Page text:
Germany’s MAN Group has agreed to sell its MAN Technologie AG subsidiary to the space-systems contractor OHB Technology and the investment company Apollo Capital Partners GmbH for an undisclosed price. MAN Technologie will now be renamed MT Aerospace AG.

MAN Technologie supplies components for the Ariane 5 launcher including boosters parts and the front skirt for the upper stage. It also participates in operating some launch-support facilities at Europe’s Guiana Space Centre in French Guiana. In addition, MAN Technologie has a 7.75 percent share of the Arianespace commercial launch consortium. For MAN Group, selling of its space unit has been a long-held goal as the company wants to focus on its core activities including diesel engines, commercial trucks and printing systems.

According to OHB officials, “with the acquisition of MAN Technologie OHB Technology further expands the product portfolio in its strongest division Space + Security”. The company builds small government scientific and Earth observation satellites and is prime contractor for Germany’s SAR-Lupe radar reconnaissance spacecraft. [Reuters 06/01/2005, Space News 06/06/2005]


The ESA’s (European Space Agency) SMART-1 spacecraft is currently performing the verification and calibration of its instrument, running along its science orbit at 450 kilometres from the Moon at its closest distance. Thanks to measurements by the D-CIXS X-ray spectrometer, SMART-1 has made the first ever unambiguous remote-sensing detection of calcium on the lunar surface.

D-CIXS (Demonstration of a Compact Imaging X-ray Spectrometer) is designed to measure the global composition of the Moon by observing how the surface glows in different X-ray wavelengths in reaction to the incoming solar radiation. Besides Calcium, D-CIXS has already detected the presence of aluminium, silicon and iron.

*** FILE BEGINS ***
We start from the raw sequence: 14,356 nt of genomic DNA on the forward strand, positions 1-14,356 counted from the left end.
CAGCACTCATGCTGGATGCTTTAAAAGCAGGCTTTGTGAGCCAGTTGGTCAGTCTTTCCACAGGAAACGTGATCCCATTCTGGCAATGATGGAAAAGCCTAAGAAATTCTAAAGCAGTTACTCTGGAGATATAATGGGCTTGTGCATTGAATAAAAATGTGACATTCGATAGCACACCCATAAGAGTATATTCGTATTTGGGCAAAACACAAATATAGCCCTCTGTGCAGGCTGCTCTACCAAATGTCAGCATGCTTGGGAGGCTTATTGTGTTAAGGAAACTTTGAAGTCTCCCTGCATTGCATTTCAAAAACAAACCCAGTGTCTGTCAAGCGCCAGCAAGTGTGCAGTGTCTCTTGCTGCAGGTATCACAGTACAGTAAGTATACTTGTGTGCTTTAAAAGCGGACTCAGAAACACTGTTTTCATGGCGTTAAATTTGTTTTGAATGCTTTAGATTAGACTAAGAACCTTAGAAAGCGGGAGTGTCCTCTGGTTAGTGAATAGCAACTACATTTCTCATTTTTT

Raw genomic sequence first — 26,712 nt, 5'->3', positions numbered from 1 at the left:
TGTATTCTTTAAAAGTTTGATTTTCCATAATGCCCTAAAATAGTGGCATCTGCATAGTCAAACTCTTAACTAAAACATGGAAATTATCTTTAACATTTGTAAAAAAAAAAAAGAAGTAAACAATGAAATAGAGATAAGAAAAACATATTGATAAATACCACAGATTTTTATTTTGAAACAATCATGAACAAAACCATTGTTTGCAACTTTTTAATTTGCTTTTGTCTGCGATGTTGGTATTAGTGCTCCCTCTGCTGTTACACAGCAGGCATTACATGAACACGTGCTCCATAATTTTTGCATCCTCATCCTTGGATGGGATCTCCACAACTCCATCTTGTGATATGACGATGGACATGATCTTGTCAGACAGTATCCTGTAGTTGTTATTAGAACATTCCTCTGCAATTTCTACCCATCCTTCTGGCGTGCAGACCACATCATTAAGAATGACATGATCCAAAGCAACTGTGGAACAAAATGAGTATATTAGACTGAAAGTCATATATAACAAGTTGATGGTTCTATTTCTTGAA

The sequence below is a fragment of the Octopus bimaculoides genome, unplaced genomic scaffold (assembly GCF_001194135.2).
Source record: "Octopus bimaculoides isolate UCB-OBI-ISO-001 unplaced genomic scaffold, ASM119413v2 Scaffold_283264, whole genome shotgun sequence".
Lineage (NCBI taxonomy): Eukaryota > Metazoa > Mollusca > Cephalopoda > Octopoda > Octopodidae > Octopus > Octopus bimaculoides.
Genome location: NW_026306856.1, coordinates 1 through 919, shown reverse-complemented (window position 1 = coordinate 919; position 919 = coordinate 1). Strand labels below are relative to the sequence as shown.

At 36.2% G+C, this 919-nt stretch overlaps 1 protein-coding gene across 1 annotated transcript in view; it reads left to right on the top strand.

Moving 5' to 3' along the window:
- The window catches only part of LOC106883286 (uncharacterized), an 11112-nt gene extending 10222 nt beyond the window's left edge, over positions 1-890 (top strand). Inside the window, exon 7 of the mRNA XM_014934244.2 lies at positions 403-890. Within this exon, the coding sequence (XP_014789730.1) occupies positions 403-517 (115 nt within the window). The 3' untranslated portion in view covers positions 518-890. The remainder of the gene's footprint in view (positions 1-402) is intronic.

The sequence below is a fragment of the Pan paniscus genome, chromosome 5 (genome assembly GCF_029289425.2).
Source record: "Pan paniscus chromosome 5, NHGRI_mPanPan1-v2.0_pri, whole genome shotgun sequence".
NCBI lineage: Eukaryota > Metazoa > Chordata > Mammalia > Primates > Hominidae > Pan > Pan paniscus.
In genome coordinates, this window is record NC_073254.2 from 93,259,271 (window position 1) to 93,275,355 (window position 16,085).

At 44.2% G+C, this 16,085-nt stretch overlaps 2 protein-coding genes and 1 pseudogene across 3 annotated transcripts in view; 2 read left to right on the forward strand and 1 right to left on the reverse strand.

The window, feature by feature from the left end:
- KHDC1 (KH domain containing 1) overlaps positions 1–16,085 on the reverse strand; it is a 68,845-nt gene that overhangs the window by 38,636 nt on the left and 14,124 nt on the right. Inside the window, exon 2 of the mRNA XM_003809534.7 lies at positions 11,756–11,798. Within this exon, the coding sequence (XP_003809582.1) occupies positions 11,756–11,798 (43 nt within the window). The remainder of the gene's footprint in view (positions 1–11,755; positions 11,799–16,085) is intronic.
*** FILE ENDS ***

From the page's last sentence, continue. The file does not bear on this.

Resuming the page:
Developed by the Rutherford Appleton Laboratory in United Kingdom, the ultra-compact D-CIXS instrument is one of the most innovative elements of the SMART-1 scientific instrumentation. It is the first X-ray spectrometer ever flown in space with sufficient spectral resolution to separate signals coming from different chemical elements. [ESA 06/08/2005]

** 6: IN BRIEF

SNECMA has successfully performed a first test firing of the Vinci, a new-generation cryogenic upper-stage engine intended for future versions of the Ariane 5 heavy-lift launcher. [Aviation Week & Space Technologies 05/30/2005]

France In Space is a weekly synthesis of French space activities based on French press. Its content does not reflect an official position of the French Government or CNES. It is provided by the CNES office and the Office of Science and Technology of the French Embassy in Washington D.C Editors: Jean-Jacques Tortora, Clémence Le Fèvre

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About CNES

“CNES develops and leads national space programmes. The main thrust of its action is to serve France’s ambition to sustain a strong space capability and contribute to scientific discovery at the highest levels. CNES is committed to fostering innovative space technologies that meet the current and future needs of society. Most programmes are pursued in cooperation with international partners. CNES also plays a central role in programmes initiated by ESA, the European Space Agency, to which it is a major contributor. It is thus a driving force behind ESA programmes and activities”.

SpaceRef staff editor.